Beetles In The Pasture Video

Hello folks! I just wanted to show you a short video of the beetles I saw in the pasture a couple of days ago. I was living in Arkansas in 1989 (I think) in an old country home when I first saw this ritual. I saw them here a couple of years ago and then again a few days ago. I think they only do this a few days each year.

I was told the males fly around looking for a mate then go down into the grass. Well, I didn’t do any research for this post, so I’m not sure about the details…

I hope everyone is enjoying your 4th of July. Until next time, stay well, be safe and GET DIRTY!


I looked up what type and species of beetle this could be on the Missouri Department of Conservation website. My best guess is that it is a Green June Beetle (Cotinis nitida). It is one of over 1,700 species of Scarab beetles native to North America above Mexico.

The Wikipedia has some interesting reading about this species. If this is indeed a June Beetle, it isn’t a dung beetle. Click HERE for the Wikipedia article.

4 comments on “Beetles In The Pasture Video

  1. Lisa at Greenbow says:

    I don’t think I have seen this type of beetle before. Interesting.
    I hope you had a good 4th too.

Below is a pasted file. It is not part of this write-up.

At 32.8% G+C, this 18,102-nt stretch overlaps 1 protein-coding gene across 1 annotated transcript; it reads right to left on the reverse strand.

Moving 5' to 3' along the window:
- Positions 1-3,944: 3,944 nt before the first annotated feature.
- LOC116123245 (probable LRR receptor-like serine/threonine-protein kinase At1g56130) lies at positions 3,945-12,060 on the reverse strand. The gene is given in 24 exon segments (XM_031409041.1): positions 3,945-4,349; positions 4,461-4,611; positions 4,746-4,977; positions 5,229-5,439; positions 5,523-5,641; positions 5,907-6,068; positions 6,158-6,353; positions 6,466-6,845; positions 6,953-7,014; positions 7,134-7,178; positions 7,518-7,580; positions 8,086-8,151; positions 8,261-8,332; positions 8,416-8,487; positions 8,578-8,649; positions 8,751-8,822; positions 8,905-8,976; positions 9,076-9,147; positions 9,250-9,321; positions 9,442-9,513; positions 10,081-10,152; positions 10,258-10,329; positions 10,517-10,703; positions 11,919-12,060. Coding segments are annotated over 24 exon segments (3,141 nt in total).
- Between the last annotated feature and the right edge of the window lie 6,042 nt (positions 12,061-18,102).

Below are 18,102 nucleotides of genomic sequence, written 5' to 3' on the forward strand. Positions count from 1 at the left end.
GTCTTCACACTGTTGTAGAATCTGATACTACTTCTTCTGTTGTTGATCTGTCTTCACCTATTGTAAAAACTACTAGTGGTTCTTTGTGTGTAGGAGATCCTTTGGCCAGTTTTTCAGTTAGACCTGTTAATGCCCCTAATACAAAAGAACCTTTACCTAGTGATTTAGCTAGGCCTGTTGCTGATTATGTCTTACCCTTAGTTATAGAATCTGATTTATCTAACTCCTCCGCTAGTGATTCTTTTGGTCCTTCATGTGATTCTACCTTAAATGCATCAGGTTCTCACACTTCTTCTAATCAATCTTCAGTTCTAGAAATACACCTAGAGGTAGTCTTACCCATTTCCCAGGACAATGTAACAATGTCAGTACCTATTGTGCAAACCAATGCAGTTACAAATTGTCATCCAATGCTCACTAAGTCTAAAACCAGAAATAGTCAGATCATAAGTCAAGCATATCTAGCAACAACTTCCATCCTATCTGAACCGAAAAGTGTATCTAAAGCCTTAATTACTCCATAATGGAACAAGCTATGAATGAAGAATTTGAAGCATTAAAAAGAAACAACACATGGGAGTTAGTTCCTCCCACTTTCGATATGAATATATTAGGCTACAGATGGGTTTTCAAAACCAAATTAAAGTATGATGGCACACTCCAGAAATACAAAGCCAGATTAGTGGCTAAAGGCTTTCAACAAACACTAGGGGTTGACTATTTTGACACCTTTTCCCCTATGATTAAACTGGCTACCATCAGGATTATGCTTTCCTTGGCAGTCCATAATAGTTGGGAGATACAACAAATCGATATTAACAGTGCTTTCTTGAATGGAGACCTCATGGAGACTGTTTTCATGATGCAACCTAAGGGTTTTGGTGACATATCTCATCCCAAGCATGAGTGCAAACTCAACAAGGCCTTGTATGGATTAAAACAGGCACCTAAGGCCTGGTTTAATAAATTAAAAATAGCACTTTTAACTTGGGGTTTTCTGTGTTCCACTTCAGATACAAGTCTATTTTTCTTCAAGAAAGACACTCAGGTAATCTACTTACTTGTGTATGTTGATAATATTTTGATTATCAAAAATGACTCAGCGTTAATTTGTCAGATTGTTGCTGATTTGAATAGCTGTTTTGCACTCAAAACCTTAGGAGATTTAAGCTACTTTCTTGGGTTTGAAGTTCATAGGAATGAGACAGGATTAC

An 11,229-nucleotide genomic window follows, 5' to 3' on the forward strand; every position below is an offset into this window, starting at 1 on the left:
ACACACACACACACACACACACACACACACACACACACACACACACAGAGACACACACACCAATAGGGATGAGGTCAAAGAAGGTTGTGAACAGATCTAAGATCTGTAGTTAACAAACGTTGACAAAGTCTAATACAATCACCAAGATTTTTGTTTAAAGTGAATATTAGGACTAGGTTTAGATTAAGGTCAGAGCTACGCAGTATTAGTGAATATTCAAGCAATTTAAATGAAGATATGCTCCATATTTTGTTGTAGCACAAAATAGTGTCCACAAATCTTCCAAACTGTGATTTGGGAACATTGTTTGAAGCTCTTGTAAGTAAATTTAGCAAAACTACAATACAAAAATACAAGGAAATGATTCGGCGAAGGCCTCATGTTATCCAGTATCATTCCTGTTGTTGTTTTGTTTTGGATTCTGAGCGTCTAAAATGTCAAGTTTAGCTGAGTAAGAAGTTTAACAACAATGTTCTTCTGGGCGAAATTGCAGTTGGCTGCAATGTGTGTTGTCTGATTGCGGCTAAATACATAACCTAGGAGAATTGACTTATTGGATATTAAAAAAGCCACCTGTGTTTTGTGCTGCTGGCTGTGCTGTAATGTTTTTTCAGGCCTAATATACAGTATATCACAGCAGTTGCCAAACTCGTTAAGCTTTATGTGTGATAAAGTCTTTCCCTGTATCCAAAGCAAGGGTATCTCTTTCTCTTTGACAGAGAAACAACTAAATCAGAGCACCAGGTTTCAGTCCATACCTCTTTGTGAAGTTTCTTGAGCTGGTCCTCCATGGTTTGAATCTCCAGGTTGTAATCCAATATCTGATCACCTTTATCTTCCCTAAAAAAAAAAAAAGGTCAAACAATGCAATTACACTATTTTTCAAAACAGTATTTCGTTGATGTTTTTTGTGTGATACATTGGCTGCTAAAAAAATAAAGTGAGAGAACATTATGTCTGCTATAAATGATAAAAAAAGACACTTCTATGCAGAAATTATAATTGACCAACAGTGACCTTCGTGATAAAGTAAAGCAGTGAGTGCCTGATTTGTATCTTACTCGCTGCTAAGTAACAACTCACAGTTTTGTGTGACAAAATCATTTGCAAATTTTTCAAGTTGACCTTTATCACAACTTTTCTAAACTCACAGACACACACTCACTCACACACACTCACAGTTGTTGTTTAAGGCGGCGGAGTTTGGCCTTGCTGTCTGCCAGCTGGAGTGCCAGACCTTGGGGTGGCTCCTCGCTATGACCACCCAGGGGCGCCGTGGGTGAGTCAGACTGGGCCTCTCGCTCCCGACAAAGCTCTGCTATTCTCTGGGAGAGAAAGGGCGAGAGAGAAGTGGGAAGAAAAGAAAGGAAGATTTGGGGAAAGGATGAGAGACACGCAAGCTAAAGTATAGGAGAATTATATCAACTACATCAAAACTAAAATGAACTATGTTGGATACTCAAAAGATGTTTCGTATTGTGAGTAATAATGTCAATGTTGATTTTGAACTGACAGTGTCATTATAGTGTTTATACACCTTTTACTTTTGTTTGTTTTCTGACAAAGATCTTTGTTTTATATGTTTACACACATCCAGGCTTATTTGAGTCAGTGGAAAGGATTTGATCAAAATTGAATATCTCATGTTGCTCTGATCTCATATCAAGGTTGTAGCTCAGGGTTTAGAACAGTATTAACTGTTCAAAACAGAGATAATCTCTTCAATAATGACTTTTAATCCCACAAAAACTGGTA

Liked by 1 person

    • Hello Lisa. There are so many types and species of beetles it is hard to imagine. Some we never notice above ground because they spend most of their time in the soil. I never notice this particular beetle except for a couple of days in June after the larvae mature and crawl out of the ground. My 4th of July is like any other day except much more noisy. The city has their annual 4th of July celebration at the park next to the farm. It is followed by a lot of fireworks. Thanks for the comment!


  2. Jim R says:

    Any idea of the ID of those beetles? We have a lot of Japanese Beetles now around here. It is a good time of year for beetle mating.

    Liked by 1 person

    • Jim, I checked on the Missouri Conservation Department website and I think this is probably the Green June Beetle (Cotinis nitida). Then I looked the species up online and read about them on a Wikipedia article. Very interesting… They are a type of Scarab beetle of which there are over 1,700 species in North America north of Mexico. When I was in Arkansas I was told they were dung beetles, but if this is a Green June Beetle, that is incorrect. Thanks for the comment!

      Liked by 1 person

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